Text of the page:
Mojito Grilled Chicken recipe is my version of a dish my mother told me about from Emeril Lagasse. She had seen him make a Mojito Fish that was pan fried and covered with a Lime Mint Beurre Blanc Sauce.
I will be honest; I had no idea what a Beurre Blanc was. I did not even know how to pronounce it! What else could I do but “Google” it, so I did. I think I sat there reading what it was, but nothing made my mouth go into that “eu” sound for the French pronunciation. A Beurre Blanc Sauce is a base sauce in French cooking. It is used as a thickener for soups and stews, as well as a base for many other dishes. I began to worry what I had got myself into! A butter sauce with Lime didn’t sound quite right to me. I already knew that lime and mint go well together since I do make Mojitos at home. The Beurre Blanc is also used in a lot of Creole cuisine, and the thought also helped relieve my worries. I would just have to try this recipe and see what came out.
However, living in the middle of a desert does not give you a lot of fish options. I looked in the freezer and it suddenly came to me – Mojito Grilled Chicken! I had to change a few details from the original recipe, like the fact you are supposed to score the skin of the fish and add sugar to that side when pan frying it, but I was fairly certain I could come up with some sort of solution. My solutions usually involve trying to make as little of a mess in the kitchen as possible, which is why the chicken is grilled.
This recipe, comments, and photos are courtesy of Cynthia Detterick-Pineda of Andrews, TX. More of Cynthia’s Southwest Recipes.
- 1 cup lime juice, fresh-squeezed (about 8 to 10 limes)
- 1/2 cup dry white wine
- 1/4 cup green onions or shallots, thinly sliced (red onions can be substituted)
- 2-inch slice of fresh lime zest (rind)
- 1/4 cup mint leaves, whole
- 1 clove of garlic, smashed
- 1/2 bay leaf (use a whole bay leaf if dried)
- 4-inch sprig of fresh thyme
- 1/2 teaspoon salt
- 1/2 teaspoon black peppercorns
- 1/3 cup heavy cream
- 1 cup unsalted butter, cold and cut into small cubes
- 1 tablespoon chiffonade of mint or finely chopped mint leaves
Place chicken breasts in a medium-sized sealable container or resealable plastic bag. In a small bowl whisk together the lime zest, lime juice, rum, brown sugar, salt and pepper. Pour this mixture over the chicken, seal container or plastic bag, and allow to marinate a minimum of 2 hours (overnight is best).
Make the Lime-Mint Beurre Blanc Sauce before serving time (allow 40 minutes to make this sauce, although it may not take that long for some of you).
Serve with the Lime-Mint Beurre Blanc Sauce drizzled over the top. Garnish with a slice of lime and a sprig of fresh mint.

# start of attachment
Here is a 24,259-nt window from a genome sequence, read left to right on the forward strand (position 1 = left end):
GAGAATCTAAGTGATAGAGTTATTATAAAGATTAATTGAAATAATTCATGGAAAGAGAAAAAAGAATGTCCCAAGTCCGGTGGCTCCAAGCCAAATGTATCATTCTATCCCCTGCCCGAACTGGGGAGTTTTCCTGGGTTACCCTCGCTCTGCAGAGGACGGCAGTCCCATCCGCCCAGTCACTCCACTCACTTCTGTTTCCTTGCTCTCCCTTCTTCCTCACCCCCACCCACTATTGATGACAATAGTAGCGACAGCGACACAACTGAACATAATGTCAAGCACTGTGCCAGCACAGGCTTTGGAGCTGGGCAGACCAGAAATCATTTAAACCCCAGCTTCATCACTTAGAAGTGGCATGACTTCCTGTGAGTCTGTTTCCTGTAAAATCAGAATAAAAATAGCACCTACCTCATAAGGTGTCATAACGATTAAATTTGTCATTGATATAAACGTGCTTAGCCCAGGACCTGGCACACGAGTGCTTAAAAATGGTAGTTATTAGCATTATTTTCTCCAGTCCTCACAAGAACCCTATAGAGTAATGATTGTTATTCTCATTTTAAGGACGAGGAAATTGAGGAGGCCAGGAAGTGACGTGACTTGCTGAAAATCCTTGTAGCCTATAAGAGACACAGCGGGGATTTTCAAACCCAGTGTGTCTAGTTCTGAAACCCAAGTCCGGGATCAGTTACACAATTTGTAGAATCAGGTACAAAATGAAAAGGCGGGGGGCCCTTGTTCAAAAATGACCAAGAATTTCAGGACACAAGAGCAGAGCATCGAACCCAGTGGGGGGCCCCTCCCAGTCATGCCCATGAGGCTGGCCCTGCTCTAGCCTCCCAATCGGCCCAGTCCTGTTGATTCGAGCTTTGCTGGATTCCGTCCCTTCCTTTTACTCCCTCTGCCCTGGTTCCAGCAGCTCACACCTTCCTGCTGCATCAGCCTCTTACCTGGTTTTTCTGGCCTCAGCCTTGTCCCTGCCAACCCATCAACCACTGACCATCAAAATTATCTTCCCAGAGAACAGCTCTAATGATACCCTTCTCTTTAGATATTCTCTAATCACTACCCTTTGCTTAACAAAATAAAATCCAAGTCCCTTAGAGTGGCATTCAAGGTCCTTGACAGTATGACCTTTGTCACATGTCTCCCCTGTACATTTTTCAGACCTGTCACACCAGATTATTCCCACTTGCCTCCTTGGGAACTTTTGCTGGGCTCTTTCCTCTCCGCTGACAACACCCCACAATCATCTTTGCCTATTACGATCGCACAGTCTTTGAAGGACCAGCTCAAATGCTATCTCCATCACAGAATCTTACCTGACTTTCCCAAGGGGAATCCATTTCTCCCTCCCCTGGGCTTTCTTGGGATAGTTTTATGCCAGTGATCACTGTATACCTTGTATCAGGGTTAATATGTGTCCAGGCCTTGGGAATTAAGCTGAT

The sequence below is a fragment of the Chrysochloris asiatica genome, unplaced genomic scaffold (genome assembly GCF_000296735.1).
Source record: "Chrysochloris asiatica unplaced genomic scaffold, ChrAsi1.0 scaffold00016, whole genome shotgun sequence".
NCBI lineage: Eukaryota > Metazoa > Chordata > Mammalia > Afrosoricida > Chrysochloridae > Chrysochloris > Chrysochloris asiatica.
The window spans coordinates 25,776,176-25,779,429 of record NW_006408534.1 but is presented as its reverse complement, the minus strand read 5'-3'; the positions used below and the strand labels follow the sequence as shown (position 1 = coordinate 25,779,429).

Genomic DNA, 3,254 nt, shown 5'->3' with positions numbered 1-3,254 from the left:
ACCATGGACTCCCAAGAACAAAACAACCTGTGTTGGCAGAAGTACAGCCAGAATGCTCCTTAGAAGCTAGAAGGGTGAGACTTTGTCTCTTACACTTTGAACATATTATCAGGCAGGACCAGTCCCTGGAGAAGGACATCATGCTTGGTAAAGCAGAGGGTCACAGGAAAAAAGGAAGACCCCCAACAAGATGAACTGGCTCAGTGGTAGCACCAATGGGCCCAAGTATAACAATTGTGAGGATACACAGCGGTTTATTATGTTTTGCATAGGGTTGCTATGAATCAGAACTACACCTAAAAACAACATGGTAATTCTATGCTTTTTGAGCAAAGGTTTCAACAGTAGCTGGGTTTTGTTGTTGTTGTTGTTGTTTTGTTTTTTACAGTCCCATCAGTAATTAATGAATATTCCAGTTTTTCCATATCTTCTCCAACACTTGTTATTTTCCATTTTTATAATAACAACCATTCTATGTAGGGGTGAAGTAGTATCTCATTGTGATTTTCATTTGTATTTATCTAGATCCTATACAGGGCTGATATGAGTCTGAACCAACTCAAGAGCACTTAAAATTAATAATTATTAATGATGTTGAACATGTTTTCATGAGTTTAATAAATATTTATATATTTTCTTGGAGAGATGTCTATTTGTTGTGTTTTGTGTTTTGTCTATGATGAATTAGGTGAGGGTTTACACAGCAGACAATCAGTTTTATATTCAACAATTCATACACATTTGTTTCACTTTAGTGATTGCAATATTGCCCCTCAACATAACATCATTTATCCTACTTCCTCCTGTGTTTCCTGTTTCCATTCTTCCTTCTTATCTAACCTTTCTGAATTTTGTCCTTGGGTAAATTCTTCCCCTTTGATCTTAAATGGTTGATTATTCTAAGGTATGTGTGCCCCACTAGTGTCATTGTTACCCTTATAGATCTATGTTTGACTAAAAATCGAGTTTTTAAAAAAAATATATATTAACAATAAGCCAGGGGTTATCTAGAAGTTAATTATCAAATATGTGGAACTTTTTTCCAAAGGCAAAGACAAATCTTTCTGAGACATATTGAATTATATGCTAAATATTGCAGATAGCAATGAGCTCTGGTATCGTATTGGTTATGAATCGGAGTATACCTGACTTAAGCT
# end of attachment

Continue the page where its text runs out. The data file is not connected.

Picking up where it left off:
Makes 4 servings.
In a 1-quart saucepan over high heat, add the lime juice, white wine, shallots or green onions, lime zest, mint leaves, garlic, bay leaf, thyme, salt and peppercorns. Bring the mixture to a boil, stirring occasionally, reducing the liquid until it is almost all evaporated. This will take approximately 12 minutes or more.
After the liquid has evaporated, add the heavy cream while still whisking. Bring the mixture back to a boil, stirring constantly, and reduce by half (approximately 1 to 2 minutes). Remove the pan from the heat source and reduce the burner to medium low (if you are using an electric stove you may need to use a different burner as the elements do not usually cool quickly). While the pan is off the burner, add a few cubes of butter and whisk constantly until the butter is melted. Return the pan to the burner so the heat can come back up. Add a few more cubes of the butter and, again, remove from the heat while you whisk it until the butter is melted. You will continue this until all the butter has been added.
Once the butter is well incorporated, strain the sauce through a fine wire mesh and return it to the pan. Stir in the mint (chiffonade or chopped) and keep the sauce warm until ready to use. Do NOT allow the sauce to come back to a boil or it will separate.
* The U.S. Department of Agriculture, as well as food agencies in the United Kingdom and elsewhere, advises against washing poultry. Rinsing chicken will not remove or kill much bacteria, and the splashing of water around the sink can spread the bacteria found in raw chicken. Cooking poultry to 165 degrees Fahrenheit effectively destroys the most common culprits behind food-borne illness.
I get many readers asking what cooking/meat thermometer that I prefer and use in my cooking and baking. I, personally, use the Thermapen Thermometer. Originally designed for professional use, the Super-Fast Thermapen Thermometer is used by chefs all over the world. I only endorse a few products, on my web site, that I like and use regularly.
You can learn more or buy yours at: Super-Fast Thermapen Thermometer.